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The new air for Latin America
Alexa Rochi / ALDÍA News

The new air for Latin America | OP-ED

The victory of Gustavo Petro, Colombia’s President for the next four years, opens several questions about the future of the continent.

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Two hundred and three years after its independence from Spain, Colombia took an unprecedented political leap forward with the victory of Gustavo Petro in the presidential elections of June 19th.

Petro, one of the most outstanding congressmen and former Mayor of Bogota, has the promise to improve living conditions for Colombians in one of the most unequal countries in the world, with 22 million poor people, effectively implement the peace agreements with the Revolutionary Armed Forces of Colombia (FARC, in Spanish), combat high levels of corruption and change the country’s international policy. Not an easy task in the midst of immense internal polarization, perhaps the most difficult task to solve.

Precisely, international policy will be key to achieve domestic purposes. In the last four years, under the government of Iván Duque, a right-wing Government promoted by former President Álvaro Uribe, Colombia concentrated its actions on confronting Venezuela, meddling in the presidential elections in the United States in favor of Donald Trump and picking fights within and outside the region. It even failed to implement the peace agreement with FARC, which had had the full backing of the international community, represented by the United States, the European Union and the UN Security Council.

With Petro, according to what he has said throughout an intense campaign and in his speech as elected president, it is clear that he will not be the same as Duque. He prefers multilateralism, to relate with the world without blockades or exceptions. He has even expressed that “there must be recognition and respect for the diversity that exists in the continent”. On June 19th, he said in his speech as elected president that the region is also “Afro-America, indigenous America, Anglo-Saxon America”.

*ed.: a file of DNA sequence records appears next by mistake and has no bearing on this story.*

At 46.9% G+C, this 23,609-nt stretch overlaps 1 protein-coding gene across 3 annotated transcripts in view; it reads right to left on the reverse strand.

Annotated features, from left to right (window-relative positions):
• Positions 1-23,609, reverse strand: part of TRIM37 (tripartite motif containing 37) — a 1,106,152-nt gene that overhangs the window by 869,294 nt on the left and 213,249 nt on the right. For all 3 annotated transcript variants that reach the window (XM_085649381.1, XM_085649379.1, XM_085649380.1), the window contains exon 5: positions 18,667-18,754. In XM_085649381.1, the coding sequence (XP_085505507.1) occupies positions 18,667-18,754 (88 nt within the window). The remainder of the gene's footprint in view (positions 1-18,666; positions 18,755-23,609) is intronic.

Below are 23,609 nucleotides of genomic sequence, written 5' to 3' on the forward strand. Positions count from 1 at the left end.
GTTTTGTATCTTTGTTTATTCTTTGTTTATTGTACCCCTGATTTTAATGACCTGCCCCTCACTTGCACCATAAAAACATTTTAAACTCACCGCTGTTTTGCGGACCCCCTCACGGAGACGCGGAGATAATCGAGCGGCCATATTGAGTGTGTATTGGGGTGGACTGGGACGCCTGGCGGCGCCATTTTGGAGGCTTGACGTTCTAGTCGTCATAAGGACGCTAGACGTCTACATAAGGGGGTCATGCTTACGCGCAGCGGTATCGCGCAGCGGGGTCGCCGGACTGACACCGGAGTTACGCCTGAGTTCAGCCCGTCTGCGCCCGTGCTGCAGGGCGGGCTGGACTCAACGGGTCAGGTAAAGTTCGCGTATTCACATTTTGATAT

That means that he will unfreeze relations with Venezuela, a very important neighbor for Colombia, once one of its main trading partners, but mainly for the communities living on the border and suffering in the flesh the effects of the problems between the two Governments. Of course, more so during the pandemic and critical with the stampede of thousands of Venezuelan families when the economy of their country hit rock bottom. Duque promoted the fall of the government of Nicolás Maduro and supported Juan Guaidó, proclaimed by the opposition and backed by several countries as President, but without effective functions.

Another key issue has to do with the struggle against climate change. Petro has proposed the United States and all the states of the continent to accelerate the steps for energy transition. Even, without mentioning it, he referred to the countries that focus their income on oil and its derivative fuels. “I ask them to stop thinking about high oil prices. I propose them to think that they can develop from agriculture and industrialization”, to think of “a productive and non-extractivist Latin America”.

In the case of Latin America, Petro aims at integration within the differences. “I propose to Latin America to integrate more decisively, I propose to Colombia to look at ourselves as the Latin Americans that we are”, he said on June 19th.

During the campaign, he reaffirmed his position to rethink the anti-narcotics policy, which has failed and involves the United States, and to review the Free Trade Agreement with this country. Luis Gilberto Murillo, Afro-Colombian leader, associate professor at MIT and, in these elections, vice-presidential formula of Sergio Fajardo, candidate of the center, had also expressed himself in this sense.

Finally, these new winds involve an important bloc of progressive Governments in Latin America, represented by Petro, in Colombia; Andrés Manuel López Obrador, in Mexico; Gabriel Boric, in Chile; Xiomara Castro, in Honduras; Luis Arce, in Bolivia; and, most likely, Luiz Inácio Lula Da Silva, in Brazil, favorite to win the October elections.

It is expected that dialogue will flow and mutual interests and needs will be brought closer with Joe Biden’s administration. For all these reasons, the victory of the left in Colombia is news that has an impact on this part of the world.

 

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